II. LEGAL STANDARD
Summary judgment is proper when "the movant shows that there is no genuine dispute as to any material fact and the movant is entitled to judgment as a matter of law." If a reasonable jury could return a verdict for the non-moving party, then there is a genuine issue of material fact. Where the summary judgment movant will not have the burden of proof at trial, the movant bears the initial burden of identifying those portions of the record that demonstrate the absence of a genuine issue of material fact, but the movant is not required to negate elements of the nonmoving party's case. Once the movant carries its initial burden, the burden shifts to the non-movant to show that summary judgment is improper, by designating specific facts beyond the pleadings that prove the existence of a genuine issue of material fact.
For determination of a summary judgment motion, "factual controversies are construed in the light most favorable to the nonmovant, but only if both parties have introduced evidence showing that a controversy exists." A mere "scintilla of evidence" will not meet the non-movant's burden. Rather, the non-moving party must "set forth specific facts showing the existence of a 'genuine' issue concerning every essential component of its case." The court is not to assume "in the absence of any proof . . . that the nonmoving party could or would prove the necessary facts," and is to grant summary judgment "in any case where critical evidence is so weak or tenuous on an essential fact that it could not support a judgment in favor of the nonmovant."
Lynch Props., 140 F.3d at 625 (citation omitted).
Little v. Liquid Air Corp., 37 F.3d 1069, 1076 (5th Cir. 1994) (en banc) (per curiam).
Morris v. Covan World Wide Moving, Inc., 144 F.3d 377, 380 (5th Cir. 1998).
Little, 37 F.3d at 1075.
Rule 56 does not require the district court to sift through the record to find evidence to support a party's opposition to summary judgment. "A failure on the part of the nonmoving party to offer proof concerning an essential element of its case necessarily renders all other facts immaterial and mandates a finding that no genuine issue of fact exists."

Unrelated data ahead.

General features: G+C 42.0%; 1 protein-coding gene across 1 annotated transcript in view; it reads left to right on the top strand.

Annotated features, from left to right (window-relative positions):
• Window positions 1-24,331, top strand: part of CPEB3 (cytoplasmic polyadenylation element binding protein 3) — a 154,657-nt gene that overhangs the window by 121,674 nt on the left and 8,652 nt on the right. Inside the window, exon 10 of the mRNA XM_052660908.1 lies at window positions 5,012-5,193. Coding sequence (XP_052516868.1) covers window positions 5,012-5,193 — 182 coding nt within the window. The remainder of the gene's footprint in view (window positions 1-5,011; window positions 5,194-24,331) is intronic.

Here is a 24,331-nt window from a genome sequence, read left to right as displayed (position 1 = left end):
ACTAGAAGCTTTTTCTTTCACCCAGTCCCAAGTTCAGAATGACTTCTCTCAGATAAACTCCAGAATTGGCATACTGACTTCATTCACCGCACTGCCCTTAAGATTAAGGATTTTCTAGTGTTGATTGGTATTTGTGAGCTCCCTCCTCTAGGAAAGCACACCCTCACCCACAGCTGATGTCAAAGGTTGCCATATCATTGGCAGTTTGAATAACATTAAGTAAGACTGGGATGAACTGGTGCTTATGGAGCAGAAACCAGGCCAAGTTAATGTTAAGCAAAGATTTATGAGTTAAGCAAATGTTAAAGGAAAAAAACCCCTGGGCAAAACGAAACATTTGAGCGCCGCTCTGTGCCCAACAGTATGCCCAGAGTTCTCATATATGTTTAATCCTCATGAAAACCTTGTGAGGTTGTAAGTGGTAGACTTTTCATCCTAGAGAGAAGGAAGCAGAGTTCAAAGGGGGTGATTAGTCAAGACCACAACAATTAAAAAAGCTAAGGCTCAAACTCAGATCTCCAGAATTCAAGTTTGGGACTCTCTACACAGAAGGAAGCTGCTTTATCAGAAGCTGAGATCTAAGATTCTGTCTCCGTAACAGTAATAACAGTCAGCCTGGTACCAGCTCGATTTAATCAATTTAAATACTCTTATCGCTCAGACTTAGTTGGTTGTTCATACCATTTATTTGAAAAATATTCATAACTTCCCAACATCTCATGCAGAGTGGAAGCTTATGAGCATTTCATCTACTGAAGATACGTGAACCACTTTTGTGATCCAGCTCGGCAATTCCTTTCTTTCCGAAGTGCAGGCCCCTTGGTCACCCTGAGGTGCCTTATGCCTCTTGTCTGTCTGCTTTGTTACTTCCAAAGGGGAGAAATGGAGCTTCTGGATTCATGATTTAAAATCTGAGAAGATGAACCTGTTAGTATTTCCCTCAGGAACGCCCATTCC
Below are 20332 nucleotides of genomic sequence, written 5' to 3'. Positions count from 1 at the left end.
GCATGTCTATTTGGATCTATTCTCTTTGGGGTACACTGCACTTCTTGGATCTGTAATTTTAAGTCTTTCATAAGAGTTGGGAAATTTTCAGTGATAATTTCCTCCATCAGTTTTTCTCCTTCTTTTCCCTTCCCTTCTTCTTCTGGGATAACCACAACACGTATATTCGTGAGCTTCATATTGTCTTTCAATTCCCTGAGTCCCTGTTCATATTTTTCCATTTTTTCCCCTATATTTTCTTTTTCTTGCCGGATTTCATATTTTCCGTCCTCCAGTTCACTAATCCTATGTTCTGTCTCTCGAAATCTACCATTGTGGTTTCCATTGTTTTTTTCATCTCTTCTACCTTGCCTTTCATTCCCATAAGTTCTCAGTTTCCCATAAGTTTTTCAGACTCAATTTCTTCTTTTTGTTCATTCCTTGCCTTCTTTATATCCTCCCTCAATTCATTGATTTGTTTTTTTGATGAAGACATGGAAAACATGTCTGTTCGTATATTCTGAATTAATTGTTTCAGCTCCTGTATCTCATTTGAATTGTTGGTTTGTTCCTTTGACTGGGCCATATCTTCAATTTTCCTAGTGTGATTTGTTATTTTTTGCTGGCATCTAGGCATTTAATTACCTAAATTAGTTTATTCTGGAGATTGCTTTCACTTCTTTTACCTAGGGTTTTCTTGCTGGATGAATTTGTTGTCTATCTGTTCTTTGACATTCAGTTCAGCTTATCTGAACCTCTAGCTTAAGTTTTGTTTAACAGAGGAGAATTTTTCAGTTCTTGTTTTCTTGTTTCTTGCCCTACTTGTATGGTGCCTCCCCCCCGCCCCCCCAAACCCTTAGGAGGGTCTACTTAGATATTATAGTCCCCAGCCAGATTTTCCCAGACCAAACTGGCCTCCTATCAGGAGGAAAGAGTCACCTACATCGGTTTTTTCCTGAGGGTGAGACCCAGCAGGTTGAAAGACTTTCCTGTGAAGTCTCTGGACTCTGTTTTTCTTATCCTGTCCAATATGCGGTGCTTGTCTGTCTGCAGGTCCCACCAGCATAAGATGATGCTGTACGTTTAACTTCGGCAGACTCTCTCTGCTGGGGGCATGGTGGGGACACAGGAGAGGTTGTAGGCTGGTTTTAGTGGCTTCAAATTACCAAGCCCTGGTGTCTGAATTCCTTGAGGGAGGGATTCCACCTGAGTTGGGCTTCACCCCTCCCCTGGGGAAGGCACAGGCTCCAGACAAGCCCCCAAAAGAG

Adams v. Travelers Indem. Co. of Conn., 465 F.3d 156, 164 (5th Cir. 2006) (internal quotation marks omitted); Tranman, Inc. v. Griffin, No. 3:11-CV-1046-M, 2013 WL 944502, at *3-4 (N.D. Tex. Mar.12, 2013) (Lynn, J.); Enis v. Bank of Am., N.A., No. 3:12-CV-0295-D, 2013 WL 1721961, at *2 (N.D. Tex. Apr.22, 2013) (Fitzwater, C.J.).
A. Plaintiffs' Claims for Breach of Contract
1. Displaced Plaintiffs
In support of its Motion for Summary Judgment, the NFL argues that what controls is the language on the tickets, which provides that "[a]dmission may be refused or ticket holder ejected at the sole discretion of the National Football League, subject to refund (or without refund if the ticket holder is disorderly or fails to comply with these ticket terms or security measures)." Therefore, the NFL argues, there can be no recovery for breach of contract because the NFL's actions with respect to the Displaced Plaintiffs were consistent with the terms of the contract. Specifically, the NFL argues the value of the three reimbursement options it offered the Displaced Plaintiffs exceeded the refund described in the terms of the ticket. Additionally, the NFL argues that, as a matter of law, the ticket was a license, revocable at any time. The Displaced Plaintiffs respond that the ticket was not a revocable license, but rather was a binding contract giving rise to the full range of remedies recoverable under the law of contracts.
Def.'s Mot. Summ. J. Addendum A.
Def.'s Mot. Summ. J. at 22.
Id. at 23.
Pls.'s Resp. at 23-24.